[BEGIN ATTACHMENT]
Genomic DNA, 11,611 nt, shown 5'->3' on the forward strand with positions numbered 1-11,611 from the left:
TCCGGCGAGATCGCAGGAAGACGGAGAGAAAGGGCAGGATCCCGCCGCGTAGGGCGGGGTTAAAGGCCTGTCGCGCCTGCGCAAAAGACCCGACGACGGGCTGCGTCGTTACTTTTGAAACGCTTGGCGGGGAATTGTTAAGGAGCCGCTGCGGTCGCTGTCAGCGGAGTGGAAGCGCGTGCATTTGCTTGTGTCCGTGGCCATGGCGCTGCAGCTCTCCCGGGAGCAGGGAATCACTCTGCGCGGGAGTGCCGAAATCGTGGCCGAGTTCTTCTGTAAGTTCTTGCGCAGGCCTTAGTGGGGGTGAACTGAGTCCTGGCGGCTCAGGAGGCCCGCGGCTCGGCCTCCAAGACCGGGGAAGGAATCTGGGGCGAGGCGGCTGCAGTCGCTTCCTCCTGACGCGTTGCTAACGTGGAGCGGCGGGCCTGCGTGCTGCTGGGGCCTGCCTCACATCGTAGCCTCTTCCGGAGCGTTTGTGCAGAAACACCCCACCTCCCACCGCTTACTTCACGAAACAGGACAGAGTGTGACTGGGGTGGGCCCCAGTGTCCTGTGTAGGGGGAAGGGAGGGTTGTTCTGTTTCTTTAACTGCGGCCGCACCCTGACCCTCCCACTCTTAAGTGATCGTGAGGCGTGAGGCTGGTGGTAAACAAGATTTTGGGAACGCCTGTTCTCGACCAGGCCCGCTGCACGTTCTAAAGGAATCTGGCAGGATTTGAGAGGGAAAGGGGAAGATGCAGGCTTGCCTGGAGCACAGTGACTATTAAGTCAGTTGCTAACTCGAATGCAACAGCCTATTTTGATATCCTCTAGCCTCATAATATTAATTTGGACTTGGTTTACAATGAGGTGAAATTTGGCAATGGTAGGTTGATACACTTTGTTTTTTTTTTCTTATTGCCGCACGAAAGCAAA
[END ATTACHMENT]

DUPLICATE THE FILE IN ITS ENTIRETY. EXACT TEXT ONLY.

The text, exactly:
Genomic DNA, 11,611 nt, shown 5'->3' on the forward strand with positions numbered 1-11,611 from the left:
TCCGGCGAGATCGCAGGAAGACGGAGAGAAAGGGCAGGATCCCGCCGCGTAGGGCGGGGTTAAAGGCCTGTCGCGCCTGCGCAAAAGACCCGACGACGGGCTGCGTCGTTACTTTTGAAACGCTTGGCGGGGAATTGTTAAGGAGCCGCTGCGGTCGCTGTCAGCGGAGTGGAAGCGCGTGCATTTGCTTGTGTCCGTGGCCATGGCGCTGCAGCTCTCCCGGGAGCAGGGAATCACTCTGCGCGGGAGTGCCGAAATCGTGGCCGAGTTCTTCTGTAAGTTCTTGCGCAGGCCTTAGTGGGGGTGAACTGAGTCCTGGCGGCTCAGGAGGCCCGCGGCTCGGCCTCCAAGACCGGGGAAGGAATCTGGGGCGAGGCGGCTGCAGTCGCTTCCTCCTGACGCGTTGCTAACGTGGAGCGGCGGGCCTGCGTGCTGCTGGGGCCTGCCTCACATCGTAGCCTCTTCCGGAGCGTTTGTGCAGAAACACCCCACCTCCCACCGCTTACTTCACGAAACAGGACAGAGTGTGACTGGGGTGGGCCCCAGTGTCCTGTGTAGGGGGAAGGGAGGGTTGTTCTGTTTCTTTAACTGCGGCCGCACCCTGACCCTCCCACTCTTAAGTGATCGTGAGGCGTGAGGCTGGTGGTAAACAAGATTTTGGGAACGCCTGTTCTCGACCAGGCCCGCTGCACGTTCTAAAGGAATCTGGCAGGATTTGAGAGGGAAAGGGGAAGATGCAGGCTTGCCTGGAGCACAGTGACTATTAAGTCAGTTGCTAACTCGAATGCAACAGCCTATTTTGATATCCTCTAGCCTCATAATATTAATTTGGACTTGGTTTACAATGAGGTGAAATTTGGCAATGGTAGGTTGATACACTTTGTTTTTTTTTTCTTATTGCCGCACGAAAGCAAA